Arsenal Theatre

4109 Butler Street,
Pittsburgh, PA 15201

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Additional Info

Previously operated by: Rowland and Clark Theaters, Warner Bros. Circuit Management Corp.

Architects: Victor A. Rigaumont

Styles: Streamline Moderne

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Arsenal Theatre

Located in the Lawrenceville section of Pittsburgh. The Arsenal Theatre was opened by 1914. By 1922 it had been equipped with a theatre pipe organ supplied by Peloubet & Co. of Oakland, CA. It was remodeled to the plans of architect Victor A. Rigaumont and reopened by Warner Bros. Circuit Management Corp. on August 15, 1941 with James Cagney in “The Bride Came C.O.D.”.

It was closed on August 15, 1965 with Julie Andrews in “Mary Poppins”.

Contributed by Rick Aubrey

Recent comments (view all 16 comments)

edblank on January 9, 2010 at 11:44 am

Excellent, Chuck. Thanks.

map351 on February 24, 2010 at 12:23 pm

Anyone have any pictures of the Arsenal Theater? I spent many Saturdays there watching movies all day long for 50 cents. I guess it was in 65 or 66 I watched the wrecking ball have it’s way with the Arsenal.


Patsy on September 1, 2010 at 9:55 am

I just located a lady who remembers this theater as she grew up in Lawrenceville PA.

mattburgh on July 15, 2012 at 12:12 pm

Thanks so much for posting the article, the photos, etc., everyone. I do indeed remember this theater. Remember going to see “The Great Escape” there, Frankie & Annette, Vincent Price, Peter Sellers, and finally “Mary Poppins.” I was only in grade school when it closed, but the memories are indeliable. I remember the concession stand was actually inside the theater itself. It was like a small open hut. Next to it was a soda machine, that dispensed the soda into a paper cup. You had to drink the soda, before you took your seat. Tickets were purchased outside at the ticket window. You then proceeded inside, up the carpeted hallway (it seemed long to me, but it probably wasn’t), gave the usher your ticket, then went straight ahead through the doors. There, directly in front of you, was the concession stand. To go to seats, you simply turned left and walked until you would make a right down one of the aisles. We always seemed to sit all the way to the farthest left aisle. Never got to use the balcony. The stairs for that were just off the entrance hallway. Thanks again!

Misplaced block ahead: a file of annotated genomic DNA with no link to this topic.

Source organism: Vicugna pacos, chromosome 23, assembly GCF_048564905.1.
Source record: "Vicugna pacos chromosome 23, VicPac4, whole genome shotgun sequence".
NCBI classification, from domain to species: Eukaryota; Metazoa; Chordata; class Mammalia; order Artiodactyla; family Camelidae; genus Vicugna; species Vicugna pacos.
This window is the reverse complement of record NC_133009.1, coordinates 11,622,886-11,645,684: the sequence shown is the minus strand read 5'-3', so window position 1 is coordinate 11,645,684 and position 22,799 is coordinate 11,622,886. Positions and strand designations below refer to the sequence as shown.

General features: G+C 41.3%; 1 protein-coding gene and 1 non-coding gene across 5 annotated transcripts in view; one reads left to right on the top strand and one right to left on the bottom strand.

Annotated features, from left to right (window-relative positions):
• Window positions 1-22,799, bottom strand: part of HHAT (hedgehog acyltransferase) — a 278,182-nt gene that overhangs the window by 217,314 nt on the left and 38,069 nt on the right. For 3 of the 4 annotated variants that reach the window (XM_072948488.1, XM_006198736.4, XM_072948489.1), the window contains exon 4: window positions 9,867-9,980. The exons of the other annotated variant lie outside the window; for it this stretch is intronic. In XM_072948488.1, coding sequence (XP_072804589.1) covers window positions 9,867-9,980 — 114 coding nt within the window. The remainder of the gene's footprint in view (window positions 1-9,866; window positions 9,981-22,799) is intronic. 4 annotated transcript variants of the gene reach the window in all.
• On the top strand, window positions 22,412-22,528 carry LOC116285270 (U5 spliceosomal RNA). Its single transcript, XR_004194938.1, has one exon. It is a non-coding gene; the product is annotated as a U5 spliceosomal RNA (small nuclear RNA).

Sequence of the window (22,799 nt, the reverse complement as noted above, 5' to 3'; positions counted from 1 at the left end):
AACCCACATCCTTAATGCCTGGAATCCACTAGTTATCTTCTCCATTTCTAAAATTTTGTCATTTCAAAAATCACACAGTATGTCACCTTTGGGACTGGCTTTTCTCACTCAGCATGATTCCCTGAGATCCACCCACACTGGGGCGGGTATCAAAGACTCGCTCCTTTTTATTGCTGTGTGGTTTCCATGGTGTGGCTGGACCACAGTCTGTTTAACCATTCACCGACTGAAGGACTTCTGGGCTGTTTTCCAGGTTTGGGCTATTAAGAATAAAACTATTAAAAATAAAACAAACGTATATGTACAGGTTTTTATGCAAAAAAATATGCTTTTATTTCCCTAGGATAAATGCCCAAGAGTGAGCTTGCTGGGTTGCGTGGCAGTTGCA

mattburgh on July 15, 2012 at 12:18 pm

Also – in the final years, I remember the theater having “bingo nights.” You’d get a paper bingo slip (I think they came with the purchase of your ticket), and theater manager would call the numbers on stage, prior to curtain time, or perhaps between double-features.

mattburgh on July 15, 2012 at 12:59 pm

…from the Pittsburgh Press theater ads, it appears that the last feature, “Mary Poppins,” was on August 15, 1965.

Joe Vogel
Joe Vogel on April 1, 2013 at 2:28 am

The original Arsenal Theatre, opened by Rowland & Clark in 1915, was designed by architect Harry S. Bair. I’m not sure if any of the original 800-seat Arsenal’s structure was incorporated into the 1,150-seat replacement theater that was built by Warner Bros. in 1941, but judging from the Boxoffice article Tinseltoes linked to earlier I think it unlikely. Perhaps the original theater should have its own page.

Joe Vogel
Joe Vogel on April 1, 2013 at 3:13 am

The original Arsenal Theatre opened prior to 1914, according to an article in the July 15, 1916, issue of The Moving Picture World. James Clark, of Rowland & Clark, was quoted as saying that they built the theater some time after acquiring the Oakland Theatre in 1911, but before building the Regent in 1914. The Arsenal was later enlarged to 750 seats, but the article doesn’t give a date for that project.

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